Araki, erotic master and one of Japan’s most prevalent visual documentarians, known for a graphic subversion of his artistic ancestry, has released a new book and coinciding exhibition Love on the Left Eye.
The title refers to photographer Ed van der Elsken’s long-time out of print Love on the Left Bank, which Araki is quoted to have seen in his twenties, prompting a series of women in poses inspired by the book, a visual narrative following the story of a bohemian living in Paris, one of the first of its kind to record the salacious and debauched world of European youth culture.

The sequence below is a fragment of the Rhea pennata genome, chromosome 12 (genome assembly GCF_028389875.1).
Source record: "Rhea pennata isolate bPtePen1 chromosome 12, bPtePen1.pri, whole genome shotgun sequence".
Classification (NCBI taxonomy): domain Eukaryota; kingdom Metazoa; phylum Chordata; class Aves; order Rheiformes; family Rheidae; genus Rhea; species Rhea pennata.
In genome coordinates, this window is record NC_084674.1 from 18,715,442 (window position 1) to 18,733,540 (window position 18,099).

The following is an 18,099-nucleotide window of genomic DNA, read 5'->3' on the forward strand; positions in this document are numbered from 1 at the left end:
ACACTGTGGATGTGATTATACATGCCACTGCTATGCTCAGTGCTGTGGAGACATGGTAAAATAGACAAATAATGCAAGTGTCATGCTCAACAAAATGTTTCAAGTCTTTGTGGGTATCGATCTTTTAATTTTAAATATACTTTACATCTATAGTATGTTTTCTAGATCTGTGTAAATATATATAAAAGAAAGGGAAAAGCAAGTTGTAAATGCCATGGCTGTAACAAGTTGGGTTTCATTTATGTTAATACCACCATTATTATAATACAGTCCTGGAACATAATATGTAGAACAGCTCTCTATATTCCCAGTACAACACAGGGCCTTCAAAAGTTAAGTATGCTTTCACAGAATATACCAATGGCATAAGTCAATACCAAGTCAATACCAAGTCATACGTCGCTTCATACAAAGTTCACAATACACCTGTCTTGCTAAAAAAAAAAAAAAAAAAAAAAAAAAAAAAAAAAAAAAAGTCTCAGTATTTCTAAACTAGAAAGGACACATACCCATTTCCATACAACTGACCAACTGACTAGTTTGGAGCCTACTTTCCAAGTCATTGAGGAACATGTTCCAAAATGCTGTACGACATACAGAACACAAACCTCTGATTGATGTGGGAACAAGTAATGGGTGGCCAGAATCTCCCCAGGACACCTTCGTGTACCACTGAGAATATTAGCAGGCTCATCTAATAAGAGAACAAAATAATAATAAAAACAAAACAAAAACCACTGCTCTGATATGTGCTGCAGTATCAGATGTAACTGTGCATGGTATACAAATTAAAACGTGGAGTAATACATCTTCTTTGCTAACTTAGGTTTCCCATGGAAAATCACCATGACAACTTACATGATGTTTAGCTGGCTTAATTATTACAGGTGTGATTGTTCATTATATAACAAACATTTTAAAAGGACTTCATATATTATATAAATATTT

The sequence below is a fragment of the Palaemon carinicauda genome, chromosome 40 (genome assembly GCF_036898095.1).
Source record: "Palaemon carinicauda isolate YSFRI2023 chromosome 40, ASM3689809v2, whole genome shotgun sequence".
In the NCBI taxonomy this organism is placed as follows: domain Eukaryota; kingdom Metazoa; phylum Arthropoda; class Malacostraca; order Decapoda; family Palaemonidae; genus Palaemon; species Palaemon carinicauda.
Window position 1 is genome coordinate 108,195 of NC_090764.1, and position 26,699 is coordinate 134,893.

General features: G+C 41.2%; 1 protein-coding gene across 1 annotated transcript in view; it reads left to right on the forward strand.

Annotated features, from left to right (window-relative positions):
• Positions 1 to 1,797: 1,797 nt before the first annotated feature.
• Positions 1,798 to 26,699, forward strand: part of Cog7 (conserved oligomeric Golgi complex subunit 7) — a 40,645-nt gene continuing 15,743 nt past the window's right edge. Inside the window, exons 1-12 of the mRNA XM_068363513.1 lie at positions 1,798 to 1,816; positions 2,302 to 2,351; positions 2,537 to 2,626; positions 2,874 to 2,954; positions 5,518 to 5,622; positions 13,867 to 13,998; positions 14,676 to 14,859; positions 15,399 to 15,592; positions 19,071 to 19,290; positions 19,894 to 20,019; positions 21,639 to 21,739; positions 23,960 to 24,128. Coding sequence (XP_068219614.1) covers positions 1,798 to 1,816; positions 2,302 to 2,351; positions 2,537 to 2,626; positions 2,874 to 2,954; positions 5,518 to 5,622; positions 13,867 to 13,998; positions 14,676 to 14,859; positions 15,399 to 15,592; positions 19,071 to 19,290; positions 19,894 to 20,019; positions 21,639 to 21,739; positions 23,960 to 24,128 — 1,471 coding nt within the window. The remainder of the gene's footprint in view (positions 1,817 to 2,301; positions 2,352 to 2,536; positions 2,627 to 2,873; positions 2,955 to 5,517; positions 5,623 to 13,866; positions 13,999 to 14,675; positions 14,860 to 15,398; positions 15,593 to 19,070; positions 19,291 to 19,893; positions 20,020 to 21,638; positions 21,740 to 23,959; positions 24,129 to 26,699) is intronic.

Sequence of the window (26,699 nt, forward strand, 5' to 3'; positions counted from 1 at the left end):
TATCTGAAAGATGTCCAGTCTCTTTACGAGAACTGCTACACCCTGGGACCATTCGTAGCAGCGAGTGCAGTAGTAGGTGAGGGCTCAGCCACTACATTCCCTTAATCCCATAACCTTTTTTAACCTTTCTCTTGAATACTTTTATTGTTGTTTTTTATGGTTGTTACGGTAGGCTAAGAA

Following the partial loss of sight last year, the series shows a selection of images taken using his now solely functioning left eye. Taking his signature subject matter, delicate floral still lifes and intimate shots of binding debauchery, the provocateur masked the right side of each negative with black marker and developed each image as a representation of his new personal, and permanent, visual experience, transforming a would-be-devastating malady into a kind of artistic rebirth. “Death comes towards us all, you know,” he says. “I don’t want to approach it myself, but there’s no getting around the fact that it’s coming. You just have to laugh it off.”
The exhibition is on show at Tokyo’s Taka Ishii gallery until June 21st.